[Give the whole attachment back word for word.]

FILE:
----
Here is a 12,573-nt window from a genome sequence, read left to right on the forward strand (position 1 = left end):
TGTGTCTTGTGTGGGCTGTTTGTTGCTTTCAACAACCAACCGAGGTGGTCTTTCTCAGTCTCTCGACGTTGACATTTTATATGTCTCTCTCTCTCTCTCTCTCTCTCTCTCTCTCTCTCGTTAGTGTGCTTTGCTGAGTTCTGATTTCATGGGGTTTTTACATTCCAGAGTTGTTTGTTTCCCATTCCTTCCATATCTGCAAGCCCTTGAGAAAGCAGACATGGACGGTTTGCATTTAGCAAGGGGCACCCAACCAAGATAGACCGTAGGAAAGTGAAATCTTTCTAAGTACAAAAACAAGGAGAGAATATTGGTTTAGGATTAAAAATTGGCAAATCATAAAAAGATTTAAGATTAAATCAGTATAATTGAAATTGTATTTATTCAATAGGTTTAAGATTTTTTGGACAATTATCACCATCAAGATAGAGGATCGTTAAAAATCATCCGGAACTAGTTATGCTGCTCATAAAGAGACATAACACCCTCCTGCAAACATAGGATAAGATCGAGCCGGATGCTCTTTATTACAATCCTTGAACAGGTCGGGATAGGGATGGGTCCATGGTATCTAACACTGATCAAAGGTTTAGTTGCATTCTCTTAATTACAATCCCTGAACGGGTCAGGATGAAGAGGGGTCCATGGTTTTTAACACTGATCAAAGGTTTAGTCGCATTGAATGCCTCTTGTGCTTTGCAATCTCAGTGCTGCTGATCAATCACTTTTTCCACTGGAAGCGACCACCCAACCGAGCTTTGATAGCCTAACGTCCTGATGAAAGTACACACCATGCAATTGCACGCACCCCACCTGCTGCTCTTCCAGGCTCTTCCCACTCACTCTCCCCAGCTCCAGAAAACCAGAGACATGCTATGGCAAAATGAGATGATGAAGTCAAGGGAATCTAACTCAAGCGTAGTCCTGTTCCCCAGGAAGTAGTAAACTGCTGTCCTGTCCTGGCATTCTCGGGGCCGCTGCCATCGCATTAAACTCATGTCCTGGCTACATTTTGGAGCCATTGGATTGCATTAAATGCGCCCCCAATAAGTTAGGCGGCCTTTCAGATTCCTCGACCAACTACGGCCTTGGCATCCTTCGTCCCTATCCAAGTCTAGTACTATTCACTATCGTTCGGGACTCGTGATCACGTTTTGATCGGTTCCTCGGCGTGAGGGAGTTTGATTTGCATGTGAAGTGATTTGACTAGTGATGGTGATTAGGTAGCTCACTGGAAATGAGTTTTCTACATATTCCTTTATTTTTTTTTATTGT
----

Here is a 12,573-nt window from a genome sequence, read left to right on the forward strand (position 1 = left end):
TGTGTCTTGTGTGGGCTGTTTGTTGCTTTCAACAACCAACCGAGGTGGTCTTTCTCAGTCTCTCGACGTTGACATTTTATATGTCTCTCTCTCTCTCTCTCTCTCTCTCTCTCTCTCTCGTTAGTGTGCTTTGCTGAGTTCTGATTTCATGGGGTTTTTACATTCCAGAGTTGTTTGTTTCCCATTCCTTCCATATCTGCAAGCCCTTGAGAAAGCAGACATGGACGGTTTGCATTTAGCAAGGGGCACCCAACCAAGATAGACCGTAGGAAAGTGAAATCTTTCTAAGTACAAAAACAAGGAGAGAATATTGGTTTAGGATTAAAAATTGGCAAATCATAAAAAGATTTAAGATTAAATCAGTATAATTGAAATTGTATTTATTCAATAGGTTTAAGATTTTTTGGACAATTATCACCATCAAGATAGAGGATCGTTAAAAATCATCCGGAACTAGTTATGCTGCTCATAAAGAGACATAACACCCTCCTGCAAACATAGGATAAGATCGAGCCGGATGCTCTTTATTACAATCCTTGAACAGGTCGGGATAGGGATGGGTCCATGGTATCTAACACTGATCAAAGGTTTAGTTGCATTCTCTTAATTACAATCCCTGAACGGGTCAGGATGAAGAGGGGTCCATGGTTTTTAACACTGATCAAAGGTTTAGTCGCATTGAATGCCTCTTGTGCTTTGCAATCTCAGTGCTGCTGATCAATCACTTTTTCCACTGGAAGCGACCACCCAACCGAGCTTTGATAGCCTAACGTCCTGATGAAAGTACACACCATGCAATTGCACGCACCCCACCTGCTGCTCTTCCAGGCTCTTCCCACTCACTCTCCCCAGCTCCAGAAAACCAGAGACATGCTATGGCAAAATGAGATGATGAAGTCAAGGGAATCTAACTCAAGCGTAGTCCTGTTCCCCAGGAAGTAGTAAACTGCTGTCCTGTCCTGGCATTCTCGGGGCCGCTGCCATCGCATTAAACTCATGTCCTGGCTACATTTTGGAGCCATTGGATTGCATTAAATGCGCCCCCAATAAGTTAGGCGGCCTTTCAGATTCCTCGACCAACTACGGCCTTGGCATCCTTCGTCCCTATCCAAGTCTAGTACTATTCACTATCGTTCGGGACTCGTGATCACGTTTTGATCGGTTCCTCGGCGTGAGGGAGTTTGATTTGCATGTGAAGTGATTTGACTAGTGATGGTGATTAGGTAGCTCACTGGAAATGAGTTTTCTACATATTCCTTTATTTTTTTTTATTGT